Coastwide - The winds that have hampered fishing along the Oregon Coast for much of the winter are forecast to take a breather, and temperatures are supposed to be near 60 degrees with some mild showers from time to time. But the seas will remain iffy, with 10- to 15-foot swells expected to build in the afternoons through the weekend.
For boaters who can get out, bottomfishing has been decent. The marine aggregate limit remains seven rockfish a day and two lingcod a day with a 22-inch minimum.
Sport crabbers are allowed on the ocean, but as with bottomfishers, few are fishing for Dungeness because of rough seas. Ocean crabbing near river mouths can be very good in January, and the meat quality in local crab remains very good.
Bay crabbing could start to pick up again this weekend as freshwater flows from recent rain events diminish and salinity increases, especially in deeper ports like Winchester Bay and Coos Bay.
All shellfish fishing is open coastwide, including the popular Clatsop County beaches. Mussel harvest also is open coastwide. Be aware that shellfish closures can happen quickly, so call the shellfish hotline at 800-448-2474 before heading out.
BROOKINGS - After being stuck in the bay last weekend, anglers might find some decent morning conditions either this morning or mid-week for black rockfish jigging. Glow-in-the-dark jigs are the most popular offering now.
WINCHESTER BAY - Sturgeon fishing remains slow. Crabbing will be fair to good, depending upon how much runoff is hitting the bay this weekend. The south jetty has been good for bottomfishing.
CHARLESTON - A lot of freshwater surged into lower Coos Bay with all the recent rain. Crabbing should pick up once the freshwater has had a chance to flush out of the bay. Good low tides for digging bay clams are forecast for the late afternoons/early evenings this week. Good places to dig for clams in Coos Bay are near Charleston, off Cape Arago Highway, and Clam Island. Watch for sneaker waves while jetty fishing.
AGATE - Fishing for legal- and trophy-sized rainbows is slow, and angling effort has been very light at the lake. Trollers could do well. The lake is 75-percent full again. No gas motors allowed.
APPLEGATE - Trollers using Flatfish or Triple Teasers are still doing fairly well when targeting large and trophy trout stocked there in late October. Also, good schools of land-locked chinook are available. Not much effort recently, but spring-like weather should bring a few trollers to the lake, which was up to 22-percent full as of Tuesday. Shore fishers will still have to navigate some steep banks until the water comes up. The French Gulch boat ramp is usable, but barely for larger boats. Car-toppers and shallow-launch boats are still fine. Hart-Tish Park is closed.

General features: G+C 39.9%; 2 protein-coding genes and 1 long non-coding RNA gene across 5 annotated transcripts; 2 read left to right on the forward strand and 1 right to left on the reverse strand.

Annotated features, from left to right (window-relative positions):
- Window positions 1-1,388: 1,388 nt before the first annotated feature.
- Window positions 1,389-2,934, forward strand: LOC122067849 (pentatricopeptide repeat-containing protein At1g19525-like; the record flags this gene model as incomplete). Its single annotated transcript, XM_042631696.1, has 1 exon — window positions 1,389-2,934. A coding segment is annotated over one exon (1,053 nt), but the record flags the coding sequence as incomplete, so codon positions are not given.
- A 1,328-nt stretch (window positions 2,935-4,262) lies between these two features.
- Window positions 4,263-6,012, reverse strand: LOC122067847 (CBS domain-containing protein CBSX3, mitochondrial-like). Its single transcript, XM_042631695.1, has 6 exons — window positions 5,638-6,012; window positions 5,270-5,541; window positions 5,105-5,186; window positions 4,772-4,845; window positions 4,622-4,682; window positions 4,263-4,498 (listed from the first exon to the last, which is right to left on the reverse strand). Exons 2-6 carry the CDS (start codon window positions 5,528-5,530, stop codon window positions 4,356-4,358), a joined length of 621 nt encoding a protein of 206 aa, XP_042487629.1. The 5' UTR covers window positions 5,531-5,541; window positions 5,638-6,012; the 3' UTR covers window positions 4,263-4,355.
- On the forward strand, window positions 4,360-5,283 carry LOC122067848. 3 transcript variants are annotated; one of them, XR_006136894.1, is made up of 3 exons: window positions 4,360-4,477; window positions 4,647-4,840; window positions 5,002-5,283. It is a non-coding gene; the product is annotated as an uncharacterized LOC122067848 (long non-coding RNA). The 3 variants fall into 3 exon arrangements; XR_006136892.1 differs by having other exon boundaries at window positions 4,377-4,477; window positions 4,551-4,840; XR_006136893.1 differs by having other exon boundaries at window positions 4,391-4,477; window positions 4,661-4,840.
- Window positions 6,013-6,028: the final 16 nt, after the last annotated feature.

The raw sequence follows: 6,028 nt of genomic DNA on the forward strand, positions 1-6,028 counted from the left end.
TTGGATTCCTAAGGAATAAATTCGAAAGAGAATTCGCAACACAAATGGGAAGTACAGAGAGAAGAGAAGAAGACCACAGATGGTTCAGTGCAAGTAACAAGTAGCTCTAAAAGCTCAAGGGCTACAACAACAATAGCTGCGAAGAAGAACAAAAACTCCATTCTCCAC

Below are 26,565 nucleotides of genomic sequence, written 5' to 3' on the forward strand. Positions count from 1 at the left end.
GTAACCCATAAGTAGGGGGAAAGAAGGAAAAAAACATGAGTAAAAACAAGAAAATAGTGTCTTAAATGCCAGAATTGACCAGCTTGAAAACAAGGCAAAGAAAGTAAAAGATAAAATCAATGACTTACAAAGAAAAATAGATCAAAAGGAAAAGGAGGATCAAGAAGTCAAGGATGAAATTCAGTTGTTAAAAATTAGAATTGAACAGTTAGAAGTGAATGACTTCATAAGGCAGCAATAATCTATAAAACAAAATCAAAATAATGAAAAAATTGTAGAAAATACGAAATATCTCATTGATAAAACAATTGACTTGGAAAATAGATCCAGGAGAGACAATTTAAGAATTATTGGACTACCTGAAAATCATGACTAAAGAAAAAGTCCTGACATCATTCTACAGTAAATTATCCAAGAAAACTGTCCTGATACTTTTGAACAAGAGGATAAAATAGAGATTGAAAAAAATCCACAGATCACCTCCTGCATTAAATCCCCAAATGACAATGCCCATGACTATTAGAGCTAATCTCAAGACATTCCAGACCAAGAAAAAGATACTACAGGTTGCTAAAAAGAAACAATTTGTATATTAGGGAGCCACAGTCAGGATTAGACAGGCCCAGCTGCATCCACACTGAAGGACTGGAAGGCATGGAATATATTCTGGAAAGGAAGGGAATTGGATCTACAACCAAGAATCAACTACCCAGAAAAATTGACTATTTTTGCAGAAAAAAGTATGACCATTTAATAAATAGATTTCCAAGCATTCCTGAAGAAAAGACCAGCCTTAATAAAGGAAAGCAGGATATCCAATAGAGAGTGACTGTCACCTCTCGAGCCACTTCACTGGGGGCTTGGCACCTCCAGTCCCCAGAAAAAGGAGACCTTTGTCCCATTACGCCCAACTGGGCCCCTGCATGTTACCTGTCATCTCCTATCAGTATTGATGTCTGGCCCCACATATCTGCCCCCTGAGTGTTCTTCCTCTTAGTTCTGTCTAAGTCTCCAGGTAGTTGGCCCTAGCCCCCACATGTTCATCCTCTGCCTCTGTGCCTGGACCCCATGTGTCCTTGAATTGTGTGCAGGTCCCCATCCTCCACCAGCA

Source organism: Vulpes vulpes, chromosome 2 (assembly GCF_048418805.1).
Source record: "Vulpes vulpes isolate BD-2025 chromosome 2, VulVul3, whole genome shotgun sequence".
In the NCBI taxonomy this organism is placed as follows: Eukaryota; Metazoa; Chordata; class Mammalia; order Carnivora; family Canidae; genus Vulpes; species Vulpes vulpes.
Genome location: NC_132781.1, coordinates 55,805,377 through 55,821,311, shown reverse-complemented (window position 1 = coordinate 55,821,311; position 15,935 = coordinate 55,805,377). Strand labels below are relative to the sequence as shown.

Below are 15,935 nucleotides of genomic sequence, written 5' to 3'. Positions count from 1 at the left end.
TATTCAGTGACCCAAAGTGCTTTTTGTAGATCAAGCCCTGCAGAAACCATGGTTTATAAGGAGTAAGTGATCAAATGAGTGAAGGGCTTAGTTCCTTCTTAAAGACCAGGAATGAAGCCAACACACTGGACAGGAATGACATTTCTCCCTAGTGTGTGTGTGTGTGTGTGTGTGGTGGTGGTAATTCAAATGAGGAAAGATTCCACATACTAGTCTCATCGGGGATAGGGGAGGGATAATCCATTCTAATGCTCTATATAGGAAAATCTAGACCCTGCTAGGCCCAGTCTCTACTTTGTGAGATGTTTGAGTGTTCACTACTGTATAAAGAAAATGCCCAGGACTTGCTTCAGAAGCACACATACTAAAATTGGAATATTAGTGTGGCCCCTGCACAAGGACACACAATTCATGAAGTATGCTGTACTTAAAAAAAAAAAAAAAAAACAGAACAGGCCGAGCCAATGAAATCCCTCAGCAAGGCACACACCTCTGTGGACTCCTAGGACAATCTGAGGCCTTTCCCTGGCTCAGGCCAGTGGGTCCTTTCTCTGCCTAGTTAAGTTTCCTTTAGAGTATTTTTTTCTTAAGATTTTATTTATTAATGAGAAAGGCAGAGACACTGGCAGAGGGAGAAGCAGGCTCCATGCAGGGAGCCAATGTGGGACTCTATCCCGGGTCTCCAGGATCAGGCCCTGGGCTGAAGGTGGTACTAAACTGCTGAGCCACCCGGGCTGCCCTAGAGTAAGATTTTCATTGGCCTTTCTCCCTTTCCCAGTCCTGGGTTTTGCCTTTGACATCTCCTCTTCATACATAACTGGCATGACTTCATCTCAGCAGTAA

EMIGRANT - The lake is back up to 57 percent full and rising, which likely will slow the trout bite. Poor weather has kept most trollers home, but sunny afternoons should lure a few bank anglers near the dam. Trollers should try red Tazmanian Devils or Wedding Ring lures spiked with a piece of worm.
A standing public-health advisory continues about eating all but trout from the lake because of elevated mercury levels.
HOWARD PRAIRIE - The lake is closed to angling until the fourth Saturday in April.
HYATT - The lake is closed to angling until the fourth Saturday in April.
DIAMOND - The lake is closed to angling until the fourth Saturday in April.
EXPO - The pond is open year-round and fishing remains good for large and trophy rainbow trout stocked there in late October. Chartreuse PowerBait or worms under bobbers are popular choices.
LAKE of the WOODS - The lake is frozen, and ice fishing has been good for those getting to the lake. Worms or small jigs have worked best.
LOST CREEK - Trolling for trout 15 to 17 inches had been good near the dam, but with high inflows and high outflows from all the rain, lake levels have varied. As conditions moderate, fishing should be good again. Troll Wedding Ring lures with worms or Triple Teasers. The lake is being drawn down for flood-control purposes. The Stewart State Park boat ramp is now open because water levels have risen back to the ramp concrete. The Takelma Ramp will remain open throughout the winter. As of Wednesday, the lake was 61-percent full with a surface temperature of 43 degrees.